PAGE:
Every single ingredient has its own attributes and special effects. For example, one stick may have the Cheap effect, which reduces the cost of restocking the created item at a shop, while another will have Attack Charge and MP Max Boost. The former stick would be better suited to creating a consumable item, such as a bomb or healing salve, whille the latter could enhance some equipment to give you an edge in battle. You also have to keep in mind the ingredients elemental attributes. After selecting your components, you place the items into a grid 5×5 grid. Some tiles have elemental bonuses from placing a tile of the corresponding element on top, which in turn will increase the chance of receiving a bonus pertaining to that element seen in the bottom right corner of the screen. You can’t fail this minigame, and can even automate it if you wish, but to get the best results you want to maximize the appropriate elemental affinities, create elemental chains by placing shiny tiles next to each other, and filling out the rows and columns to increase your chance of a Super Success.
To summarize so far, you need to select ingredients with desired skills and elements to place in the grid and maximize the stats of the resulting item. This can be very complicated and the frequent tutorials really don’t do a good job of introducing you to the finer details of the system.The most I understood from them was that I had to place the complex shapes of tiles so as not to overwrite other pieces I had already placed. However, in later recipes, you will have to do this because you have more pieces than can fit on the grid, so the game could really use some better tutorialization throughout.
While I’m still not sure I fully understand the system, the way alchemy interacts with every aspect of the game and vice versa is a joy to engage with. It constantly gives you something to work towards like making slightly better equipment, getting some elemental bombs to take out that boss or enemy you can’t quite beat, or making new tools to acceses new types of materials you can’t gather with just your hands and staff. The story will require you to make quite a few items, as will side quests you can accept in town.
In the side quests especially, you can really feel the convenience of 25 years will bring to a series. Much like Xenoblade, if you already have the items you need when accepting a quest, you can turn it in and get the reward right then and there. I really wish more games would adopt this system, because it really saves on time spent in menus instead of doing what you’re actually here to do. I also appreciate the fact that all items you gather are immediately stored upon returning to the Atelier, and your party is fully healed without you needing to take a rest. This does come with a bit of an annoyance with regards to equipment, which is also automatically stored and cannot be accessed outside of the Atelier, but seeing as you can instantly teleport to convenient spots around the map it’s not too big a deal if you forgot to equip that accessory or fishing rod. Practically anything you want to know or get is always at your fingertips, which lets a complex game feel approachable and, most of all, fun.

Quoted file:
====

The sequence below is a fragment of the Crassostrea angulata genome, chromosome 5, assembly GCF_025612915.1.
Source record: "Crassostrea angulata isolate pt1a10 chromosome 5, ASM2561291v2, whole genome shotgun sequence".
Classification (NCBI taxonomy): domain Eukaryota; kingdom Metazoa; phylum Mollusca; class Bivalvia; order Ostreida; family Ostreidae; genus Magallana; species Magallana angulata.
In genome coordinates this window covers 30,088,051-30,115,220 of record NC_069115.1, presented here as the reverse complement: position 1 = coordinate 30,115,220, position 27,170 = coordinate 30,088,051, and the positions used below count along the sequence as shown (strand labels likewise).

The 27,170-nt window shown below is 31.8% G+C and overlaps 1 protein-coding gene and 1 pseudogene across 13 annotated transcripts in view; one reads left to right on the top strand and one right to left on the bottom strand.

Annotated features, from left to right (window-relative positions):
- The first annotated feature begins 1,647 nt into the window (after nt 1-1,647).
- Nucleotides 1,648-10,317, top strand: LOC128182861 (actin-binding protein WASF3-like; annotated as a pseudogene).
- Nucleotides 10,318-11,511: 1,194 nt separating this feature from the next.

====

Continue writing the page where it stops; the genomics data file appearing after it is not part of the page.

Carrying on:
While the visuals and music are appealing and cheery, my biggest complaint with the game overall comes front the character designs. While I adore Sophie’s outfit, other characters feel a bit too revealing for the chibi art style. In the first cutscene, Platcha’s outfit really bothered me given how much she looks like a child, and the trend continues throughout the game though to a lesser extent. Some of the older characters’ designs are fine, though the constant jiggle physics still bother me, but I actually found the random NPC’s appearances to be the most appealing. Oddly, they don’t use the chibi style so Sophie and co. can look very out of place, but the background characters look more unique and interesting when so many games use the chibi style.
Atelier Sophie 2: The Alchemist of the Mysterious Dream
Atelier Sophie 2: The Alchemist of the Mysterious Dream presents an immediately engaging gameplay hook. The story is interesting and can get new players caught up fairly quickly, though the character designs can leave a lot to be desired. Battles and alchemy are a ton of fun, but the game does have trouble explaining all of its systems effectively.